But in case you might think seeds and yeast are too common, Jesus changes gears. Heaven’s kingdom, God’s reign, is like a treasure buried in a field found by a person not even looking for it, but who abandons everything else in their life to seek it out. Now God’s reign is getting serious. Not only is it small, but with magnificent potential to help us and shape us—yet it is something we didn’t even mean to find, but is valuable beyond price, so precious that when we find it we will literally sell everything we own to get it. God’s reign is tiny and small, but it is power beyond power.
Jesus’ next parable drives this home, but continues to shift a little. Heaven’s reign is like a merchant in search of pearls now, not just the treasure itself. There is a slightly different version of this parable of Jesus out there, it goes like this: “Jesus said, ‘[God]’s kingdom is like a merchant who had a supply of merchandise and then found a pearl. That merchant was prudent; he sold the merchandise and bought the single pearl himself. So also with you, seek treasure that is unfailing, that is enduring, where no moth comes to devour and no worm destroys.’” Heaven’s kingdom is small like a seed or a pearl, something that comes upon us unlooked for, something that is worth more than all our normal “merchandise.” It spread and spreads, sheltering not just us but many, and making and shaping us to be who we are.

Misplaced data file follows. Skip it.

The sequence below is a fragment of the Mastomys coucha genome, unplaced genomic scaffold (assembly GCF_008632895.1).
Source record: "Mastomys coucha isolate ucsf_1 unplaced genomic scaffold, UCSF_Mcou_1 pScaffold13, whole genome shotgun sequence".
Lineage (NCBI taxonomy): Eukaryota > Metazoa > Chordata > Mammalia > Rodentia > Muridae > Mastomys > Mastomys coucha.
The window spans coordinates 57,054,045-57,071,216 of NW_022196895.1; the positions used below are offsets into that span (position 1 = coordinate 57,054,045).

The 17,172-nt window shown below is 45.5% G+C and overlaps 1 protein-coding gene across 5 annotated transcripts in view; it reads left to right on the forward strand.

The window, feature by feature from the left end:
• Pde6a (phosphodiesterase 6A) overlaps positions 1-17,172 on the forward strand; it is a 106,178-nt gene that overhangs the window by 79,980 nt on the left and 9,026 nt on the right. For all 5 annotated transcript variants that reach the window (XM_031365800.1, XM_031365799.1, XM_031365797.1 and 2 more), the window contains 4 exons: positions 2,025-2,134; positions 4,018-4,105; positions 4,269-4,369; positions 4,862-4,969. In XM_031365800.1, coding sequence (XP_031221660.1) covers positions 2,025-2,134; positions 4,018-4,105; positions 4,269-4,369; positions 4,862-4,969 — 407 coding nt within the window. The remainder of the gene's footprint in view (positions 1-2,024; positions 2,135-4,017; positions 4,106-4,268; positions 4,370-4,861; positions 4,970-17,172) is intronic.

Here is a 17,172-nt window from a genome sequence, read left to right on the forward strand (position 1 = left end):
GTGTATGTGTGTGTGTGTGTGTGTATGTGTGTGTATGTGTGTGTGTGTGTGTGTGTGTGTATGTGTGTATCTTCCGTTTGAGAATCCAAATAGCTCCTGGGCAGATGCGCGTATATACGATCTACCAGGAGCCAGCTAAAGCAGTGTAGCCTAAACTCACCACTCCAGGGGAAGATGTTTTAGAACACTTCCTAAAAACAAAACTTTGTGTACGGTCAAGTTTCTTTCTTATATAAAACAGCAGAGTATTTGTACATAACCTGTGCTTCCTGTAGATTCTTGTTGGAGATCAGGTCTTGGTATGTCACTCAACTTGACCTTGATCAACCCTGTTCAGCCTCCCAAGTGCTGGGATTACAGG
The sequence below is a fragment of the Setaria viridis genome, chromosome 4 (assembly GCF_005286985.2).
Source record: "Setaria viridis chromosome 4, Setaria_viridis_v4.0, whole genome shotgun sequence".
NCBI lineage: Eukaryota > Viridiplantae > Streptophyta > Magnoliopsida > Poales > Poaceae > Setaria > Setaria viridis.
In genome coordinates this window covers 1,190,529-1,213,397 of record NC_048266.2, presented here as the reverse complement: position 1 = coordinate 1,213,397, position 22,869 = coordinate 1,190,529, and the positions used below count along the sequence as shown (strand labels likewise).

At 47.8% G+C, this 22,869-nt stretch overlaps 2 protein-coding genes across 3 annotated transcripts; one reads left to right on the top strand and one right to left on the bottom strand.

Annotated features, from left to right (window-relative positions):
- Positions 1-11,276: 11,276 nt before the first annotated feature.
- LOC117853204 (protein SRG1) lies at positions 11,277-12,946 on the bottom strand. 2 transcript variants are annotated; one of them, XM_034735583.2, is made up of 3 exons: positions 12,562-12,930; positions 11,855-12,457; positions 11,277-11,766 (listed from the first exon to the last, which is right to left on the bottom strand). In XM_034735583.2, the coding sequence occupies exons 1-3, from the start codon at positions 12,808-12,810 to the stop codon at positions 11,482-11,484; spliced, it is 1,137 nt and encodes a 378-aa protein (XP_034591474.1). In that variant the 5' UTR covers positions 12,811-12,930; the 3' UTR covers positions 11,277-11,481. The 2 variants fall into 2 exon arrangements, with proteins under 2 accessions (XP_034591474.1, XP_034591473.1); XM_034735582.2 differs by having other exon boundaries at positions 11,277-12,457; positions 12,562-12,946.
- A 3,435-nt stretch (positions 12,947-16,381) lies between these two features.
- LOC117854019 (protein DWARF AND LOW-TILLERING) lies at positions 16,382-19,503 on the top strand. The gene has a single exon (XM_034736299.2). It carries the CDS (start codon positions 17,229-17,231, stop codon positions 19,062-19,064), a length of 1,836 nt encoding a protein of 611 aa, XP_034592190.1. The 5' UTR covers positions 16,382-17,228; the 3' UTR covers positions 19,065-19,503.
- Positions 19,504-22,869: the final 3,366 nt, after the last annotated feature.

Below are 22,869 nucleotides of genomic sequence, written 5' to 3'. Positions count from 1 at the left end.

Going farther, Jesus says Heaven’s kingdom is like a net that catches all kinds of fish. God’s reign starts small and unassuming, it spreads and spreads, it is valuable beyond measure, and it scoops us all up, unawares like fish, into it’s loose and fibrous net. And I can’t help but think that the weeping and gnashing of teeth, is the attitude of those who thought they were right, staked their whole life on it rather than the pearl of great value, and who will find, in the end of all things, that they were wrong. Because the net has been cast and we are all already caught up in it. It is not up to use to divide the world. The seed has been planted and the curious cross-shaped tree has already grown.
The good news today is this: the Reign of God is not something you have to find yourself. And it’s not up to us who is in and who is out. Praise be to our God, who has already found us! Praise be to our God, who has forgiven us, and disciples us to un-learn!
Praise be to our God, because neither political party, nor cable news channels, nor coronavirus, nor social media, nor Russian hackers, nor riots, nor masks, nor things present, nor things to come, nor anything else in all creation, will be able to separate us from the love of God in Christ Jesus our Lord.